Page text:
In Politics, Size Doesn't Always Matter
Redistricting can change the odds in legislative and congressional races, but in statewide races, it's all about turnout.
Redistricting can’t solve every voting problem.
Look at El Paso County. Then look at Collin County.
As the sixth and seventh most-populous counties in Texas, they are roughly the same size. In the latest census, El Paso had 800,647 residents to Collin’s 782,341.
They have about the same number of adult residents — 559,834 in El Paso and 557,664 in Collin.
But when it comes to politics, the numbers are anything but equal. Effort trumps population.
Registered voters? Collin: 424,672; El Paso: 379,727. Keep in mind, that’s with voting age populations of about the same size. Actual voter turnout in the 2010 elections? Collin: 156,668; El Paso: 88,505.
In Collin County, Republican Rick Perry beat Democrat Bill White by 48,469 votes in the November 2010 race for governor, with 64.1 percent. White won handily in El Paso, with 61.3 percent. But his win there didn’t match Perry’s in Collin County because the turnout was much lower. White beat Perry by 21,711 votes — less than half what he needed to offset the Republican’s victory in North Texas. (Neither county was a particularly good mirror of the state. Perry got 55 percent to White’s 42.3 percent statewide.)
The counties are the same size when it comes to people, but on Election Day, Collin County is 77 percent bigger. In politics, that’s how you measure clout.
The voting numbers offer a quick answer to anyone who wants to know why gubernatorial candidates spend more time in places like Collin County than in places like El Paso County. White got almost as many votes getting squashed in Collin — 51,890 — as he did while squashing Perry in El Paso — 54,247. If people voted in proportion to their populations, places like El Paso would get more attention from the political class. They don’t, though: If this was a sport, El Paso would be a benchwarmer, watching the first-stringers — the people who put some real effort into the game.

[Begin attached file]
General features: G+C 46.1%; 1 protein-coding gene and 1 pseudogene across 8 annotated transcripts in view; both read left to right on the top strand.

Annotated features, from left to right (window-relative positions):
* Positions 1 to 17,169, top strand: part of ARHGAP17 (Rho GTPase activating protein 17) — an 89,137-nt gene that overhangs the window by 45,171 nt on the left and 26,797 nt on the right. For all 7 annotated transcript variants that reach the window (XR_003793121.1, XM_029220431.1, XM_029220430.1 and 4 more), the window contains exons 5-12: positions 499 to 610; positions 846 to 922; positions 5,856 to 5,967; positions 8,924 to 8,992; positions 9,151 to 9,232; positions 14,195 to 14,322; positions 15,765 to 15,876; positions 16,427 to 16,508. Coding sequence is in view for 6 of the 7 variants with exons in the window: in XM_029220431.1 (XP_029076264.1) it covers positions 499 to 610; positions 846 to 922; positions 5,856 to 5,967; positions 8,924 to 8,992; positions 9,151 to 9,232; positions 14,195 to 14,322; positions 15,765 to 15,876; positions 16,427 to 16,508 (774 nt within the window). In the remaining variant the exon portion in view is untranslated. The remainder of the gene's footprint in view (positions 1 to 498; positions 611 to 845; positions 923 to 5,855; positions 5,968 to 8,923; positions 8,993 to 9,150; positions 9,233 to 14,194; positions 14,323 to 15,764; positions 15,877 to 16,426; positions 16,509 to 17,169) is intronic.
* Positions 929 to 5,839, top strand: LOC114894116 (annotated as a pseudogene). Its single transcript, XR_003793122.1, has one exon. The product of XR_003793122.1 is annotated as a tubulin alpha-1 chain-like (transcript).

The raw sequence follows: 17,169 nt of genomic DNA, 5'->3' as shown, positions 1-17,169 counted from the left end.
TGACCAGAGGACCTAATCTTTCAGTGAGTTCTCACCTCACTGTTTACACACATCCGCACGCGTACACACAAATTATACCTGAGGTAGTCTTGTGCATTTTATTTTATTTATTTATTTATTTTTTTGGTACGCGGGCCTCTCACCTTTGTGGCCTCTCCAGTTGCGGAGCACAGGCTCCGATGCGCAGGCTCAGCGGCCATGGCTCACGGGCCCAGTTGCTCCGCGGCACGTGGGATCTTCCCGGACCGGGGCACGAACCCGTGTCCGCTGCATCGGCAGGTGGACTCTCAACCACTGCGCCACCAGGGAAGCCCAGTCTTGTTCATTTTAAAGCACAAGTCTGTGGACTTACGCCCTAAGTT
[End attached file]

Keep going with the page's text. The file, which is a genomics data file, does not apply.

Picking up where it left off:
It used to work like that at the local level, too, before voting rights laws and lawsuits changed the rules. Voters in heavily populated counties like Harris, Dallas, Tarrant, Bexar and El Paso used to vote at large for legislators. That is, a county might have several lawmakers, but the same voters chose all of them. The people sent to Austin and Washington to run things were often elected by active business and civic groups in which minorities and some communities didn’t have any power. They didn’t get single-member districts in state elections — with only one legislator for each set of voters — until the mid-1970s.
You can't fiddle with the map of the state to even things out, however, and the results of statewide contests — like the governor, attorney general and United States senators — have more to do with the effort exerted by candidates and voters and organizers. Redistricting doesn't directly affect those contests; Collin trumps El Paso, for instance. And there’s only one way to fix it.
“Steady progress in registration and voting,” said Nina Perales, director of litigation for the Mexican American Legal Defense and Educational Fund. “We haven’t closed the gap. I see disparities in registration and voting as very closely tied to a history in Texas in which many minorities were excluded from voting up into the 1970s.”
The legal groundwork was laid with all of the voting rights law. Now there’s the historical-behavior obstacle. El Paso’s Hispanic population is 658,134. Collin’s is 115,354. One group historically votes and the other doesn’t.
“You’re less likely to register and vote if your parents didn’t register and vote,” Perales said. “It’s not like Mexican-Americans and African-Americans have always had an equal opportunity to register and vote. We overcame official barriers fairly recently and are now working to raise the participation rates of our communities.”
Single-member districts profoundly changed the legislative game in Texas. State representatives or senators or members of Congress have the same power in office no matter how many people vote to send them there.
It turns out that giving this group or that one a chance to elect someone in a district can and has actually put them in position to have a voice in Austin and in Washington. But a good map isn’t a cure for every political ill; it can’t get people the kind of statewide clout some of them covet.
That requires effort.
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